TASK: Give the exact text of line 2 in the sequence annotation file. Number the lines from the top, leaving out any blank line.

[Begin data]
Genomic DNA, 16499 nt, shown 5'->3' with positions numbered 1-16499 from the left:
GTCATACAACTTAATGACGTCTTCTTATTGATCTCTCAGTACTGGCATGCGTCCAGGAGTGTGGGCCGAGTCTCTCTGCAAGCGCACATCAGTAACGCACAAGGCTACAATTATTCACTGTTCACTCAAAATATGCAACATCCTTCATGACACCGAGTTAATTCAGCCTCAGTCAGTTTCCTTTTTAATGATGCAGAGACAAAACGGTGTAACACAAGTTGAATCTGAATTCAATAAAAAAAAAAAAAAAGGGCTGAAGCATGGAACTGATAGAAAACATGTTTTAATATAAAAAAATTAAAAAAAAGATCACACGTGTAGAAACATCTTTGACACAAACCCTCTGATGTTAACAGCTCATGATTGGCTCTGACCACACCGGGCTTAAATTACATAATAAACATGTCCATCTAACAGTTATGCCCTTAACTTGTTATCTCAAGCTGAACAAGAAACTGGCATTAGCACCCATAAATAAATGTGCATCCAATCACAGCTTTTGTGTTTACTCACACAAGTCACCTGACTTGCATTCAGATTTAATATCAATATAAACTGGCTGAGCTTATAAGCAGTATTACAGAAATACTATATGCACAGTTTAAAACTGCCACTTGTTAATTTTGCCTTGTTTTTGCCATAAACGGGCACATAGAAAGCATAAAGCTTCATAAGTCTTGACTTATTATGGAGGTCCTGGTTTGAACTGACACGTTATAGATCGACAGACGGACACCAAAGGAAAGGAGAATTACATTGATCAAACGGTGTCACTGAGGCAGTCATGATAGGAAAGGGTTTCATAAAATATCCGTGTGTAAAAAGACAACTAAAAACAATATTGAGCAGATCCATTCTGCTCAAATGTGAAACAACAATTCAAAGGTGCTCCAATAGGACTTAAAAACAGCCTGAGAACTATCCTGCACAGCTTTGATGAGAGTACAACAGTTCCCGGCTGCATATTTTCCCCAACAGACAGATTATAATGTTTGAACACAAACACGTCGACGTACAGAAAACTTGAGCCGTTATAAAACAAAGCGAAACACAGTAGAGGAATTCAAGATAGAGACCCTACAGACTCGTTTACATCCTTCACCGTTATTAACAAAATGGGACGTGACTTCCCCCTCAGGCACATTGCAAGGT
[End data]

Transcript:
GTCATACAACTTAATGACGTCTTCTTATTGATCTCTCAGTACTGGCATGCGTCCAGGAGTGTGGGCCGAGTCTCTCTGCAAGCGCACATCAGTAACGCACAAGGCTACAATTATTCACTGTTCACTCAAAATATGCAACATCCTTCATGACACCGAGTTAATTCAGCCTCAGTCAGTTTCCTTTTTAATGATGCAGAGACAAAACGGTGTAACACAAGTTGAATCTGAATTCAATAAAAAAAAAAAAAAAGGGCTGAAGCATGGAACTGATAGAAAACATGTTTTAATATAAAAAAATTAAAAAAAAGATCACACGTGTAGAAACATCTTTGACACAAACCCTCTGATGTTAACAGCTCATGATTGGCTCTGACCACACCGGGCTTAAATTACATAATAAACATGTCCATCTAACAGTTATGCCCTTAACTTGTTATCTCAAGCTGAACAAGAAACTGGCATTAGCACCCATAAATAAATGTGCATCCAATCACAGCTTTTGTGTTTACTCACACAAGTCACCTGACTTGCATTCAGATTTAATATCAATATAAACTGGCTGAGCTTATAAGCAGTATTACAGAAATACTATATGCACAGTTTAAAACTGCCACTTGTTAATTTTGCCTTGTTTTTGCCATAAACGGGCACATAGAAAGCATAAAGCTTCATAAGTCTTGACTTATTATGGAGGTCCTGGTTTGAACTGACACGTTATAGATCGACAGACGGACACCAAAGGAAAGGAGAATTACATTGATCAAACGGTGTCACTGAGGCAGTCATGATAGGAAAGGGTTTCATAAAATATCCGTGTGTAAAAAGACAACTAAAAACAATATTGAGCAGATCCATTCTGCTCAAATGTGAAACAACAATTCAAAGGTGCTCCAATAGGACTTAAAAACAGCCTGAGAACTATCCTGCACAGCTTTGATGAGAGTACAACAGTTCCCGGCTGCATATTTTCCCCAACAGACAGATTATAATGTTTGAACACAAACACGTCGACGTACAGAAAACTTGAGCCGTTATAAAACAAAGCGAAACACAGTAGAGGAATTCAAGATAGAGACCCTACAGACTCGTTTACATCCTTCACCGTTATTAACAAAATGGGACGTGACTTCCCCCTCAGGCACATTGCAAGGT